Lightly dust a clean counter with flour.  Place the doughnut dough onto the counter then using a rolling pin, gently roll the dough to about a half inch thickness.  Make a small mound of flour, press the doughnut cutter into the mound of flour, tap out the excess then press the cutter into the dough.  Place the doughnuts onto a clean sheet pan that has been sprayed with Pam.  After all doughnuts and holes are on the sheet pan cover with a clean cloth and allow to proof for about 15 to 20 minutes at room temperature.  The doughnuts should be the consistency of a large marshmallow when they are ready for the oil.

Make the glaze.  Place coffee, butter and a pinch of salt in a sauce pan over high heat and whisk while bringing to a boil.  Whisk in the powdered sugar and continue whisking until a smooth paste has formed.  Remove from heat, add chocolate and continue whisking until a smooth glaze has formed.  Add vanilla bean pods and if you like cinnamon, a dash of cinnamon.  Place glaze in a wide bowl and set aside.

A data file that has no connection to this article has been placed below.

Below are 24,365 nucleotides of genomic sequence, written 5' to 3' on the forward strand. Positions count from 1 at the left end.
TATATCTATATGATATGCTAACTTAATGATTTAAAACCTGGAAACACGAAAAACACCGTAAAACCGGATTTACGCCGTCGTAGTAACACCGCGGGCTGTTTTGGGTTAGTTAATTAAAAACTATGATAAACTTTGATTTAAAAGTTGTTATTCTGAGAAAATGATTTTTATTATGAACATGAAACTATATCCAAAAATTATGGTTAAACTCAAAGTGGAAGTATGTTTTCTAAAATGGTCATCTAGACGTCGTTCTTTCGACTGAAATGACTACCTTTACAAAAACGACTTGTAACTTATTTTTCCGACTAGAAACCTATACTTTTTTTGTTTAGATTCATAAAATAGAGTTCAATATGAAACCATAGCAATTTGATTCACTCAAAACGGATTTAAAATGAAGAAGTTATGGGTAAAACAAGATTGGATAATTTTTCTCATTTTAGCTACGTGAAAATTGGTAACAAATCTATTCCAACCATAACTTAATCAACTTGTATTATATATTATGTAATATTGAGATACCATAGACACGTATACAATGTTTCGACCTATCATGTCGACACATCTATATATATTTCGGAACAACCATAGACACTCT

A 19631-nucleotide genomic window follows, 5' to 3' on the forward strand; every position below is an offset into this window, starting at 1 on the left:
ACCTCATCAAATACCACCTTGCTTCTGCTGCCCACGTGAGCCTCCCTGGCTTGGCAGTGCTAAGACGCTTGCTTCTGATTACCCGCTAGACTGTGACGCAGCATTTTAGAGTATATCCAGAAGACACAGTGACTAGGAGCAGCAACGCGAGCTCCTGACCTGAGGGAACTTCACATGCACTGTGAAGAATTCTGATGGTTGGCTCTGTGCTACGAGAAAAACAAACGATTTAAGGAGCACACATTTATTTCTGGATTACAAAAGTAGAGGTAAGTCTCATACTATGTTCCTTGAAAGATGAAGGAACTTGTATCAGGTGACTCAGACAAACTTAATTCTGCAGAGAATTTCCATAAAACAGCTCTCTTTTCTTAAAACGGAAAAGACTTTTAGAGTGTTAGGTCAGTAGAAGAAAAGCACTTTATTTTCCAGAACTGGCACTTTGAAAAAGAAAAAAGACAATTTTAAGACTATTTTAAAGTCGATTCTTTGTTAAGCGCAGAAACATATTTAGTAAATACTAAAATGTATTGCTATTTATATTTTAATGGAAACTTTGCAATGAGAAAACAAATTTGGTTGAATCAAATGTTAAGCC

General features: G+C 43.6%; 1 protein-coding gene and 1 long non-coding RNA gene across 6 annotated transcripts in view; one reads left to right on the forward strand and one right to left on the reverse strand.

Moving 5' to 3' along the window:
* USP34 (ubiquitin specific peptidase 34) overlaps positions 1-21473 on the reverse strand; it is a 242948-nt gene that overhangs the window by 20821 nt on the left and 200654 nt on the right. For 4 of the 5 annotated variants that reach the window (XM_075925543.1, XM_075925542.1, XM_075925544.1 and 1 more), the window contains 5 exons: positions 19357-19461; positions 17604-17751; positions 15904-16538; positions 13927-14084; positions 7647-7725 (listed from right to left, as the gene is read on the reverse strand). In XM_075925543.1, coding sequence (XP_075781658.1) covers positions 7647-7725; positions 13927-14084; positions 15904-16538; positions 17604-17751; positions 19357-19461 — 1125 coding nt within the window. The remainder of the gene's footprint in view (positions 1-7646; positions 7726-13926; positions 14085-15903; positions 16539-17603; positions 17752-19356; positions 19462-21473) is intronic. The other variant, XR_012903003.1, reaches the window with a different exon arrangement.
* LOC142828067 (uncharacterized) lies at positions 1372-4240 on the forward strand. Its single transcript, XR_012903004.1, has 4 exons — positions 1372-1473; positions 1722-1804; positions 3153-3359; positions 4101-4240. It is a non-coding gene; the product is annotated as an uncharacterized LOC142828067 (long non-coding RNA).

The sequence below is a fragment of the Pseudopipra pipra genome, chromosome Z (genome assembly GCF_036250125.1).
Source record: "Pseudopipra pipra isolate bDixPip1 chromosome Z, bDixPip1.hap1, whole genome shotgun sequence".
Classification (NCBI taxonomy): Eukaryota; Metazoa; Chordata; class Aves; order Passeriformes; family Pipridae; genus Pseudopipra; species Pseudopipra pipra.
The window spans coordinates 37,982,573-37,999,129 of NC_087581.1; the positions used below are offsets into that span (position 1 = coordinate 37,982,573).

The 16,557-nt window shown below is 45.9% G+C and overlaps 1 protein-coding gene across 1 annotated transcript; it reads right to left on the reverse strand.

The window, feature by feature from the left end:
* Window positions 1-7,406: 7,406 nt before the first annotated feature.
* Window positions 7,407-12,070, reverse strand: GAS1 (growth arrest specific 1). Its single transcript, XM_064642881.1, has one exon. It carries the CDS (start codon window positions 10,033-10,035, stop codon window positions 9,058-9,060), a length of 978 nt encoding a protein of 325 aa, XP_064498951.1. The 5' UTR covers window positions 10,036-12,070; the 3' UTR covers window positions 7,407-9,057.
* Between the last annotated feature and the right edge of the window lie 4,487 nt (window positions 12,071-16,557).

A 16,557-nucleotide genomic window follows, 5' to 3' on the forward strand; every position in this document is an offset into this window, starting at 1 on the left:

Heat the oil to 325 degrees Fahrenheit.  If the oil is too hot, the sugar in the dough will burn before the doughnuts actually cook so use a candy or high heat thermometer to monitor the temperature of the oil.  Carefully place the doughnuts into the hot oil, only cook about three or four at a time.  After about two minutes in the hot oil turn the doughnuts over, continue cooking for another sixty seconds until golden brown.  Remove from oil and place on a baker’s rack.  Allow doughnuts to cool for only a minute or so before dipping in the glaze.  Enjoy!

Note: Doughnut cutters come in many sizes.  Sometimes I use a small biscuit or cookie cutter, other times I use a traditional round cutter so the amount of doughnuts will vary on the size of your cutter.

John Malik

Copyright 2011

 

 

This is a stand mixer. Kitchen-Aid paid me one million dollars to use this photo 😉

 

A dough hook, cinnamon, vanilla extract, a Chinese style "lifter" or "spider" perfect for lifting fried goodies out of hot oil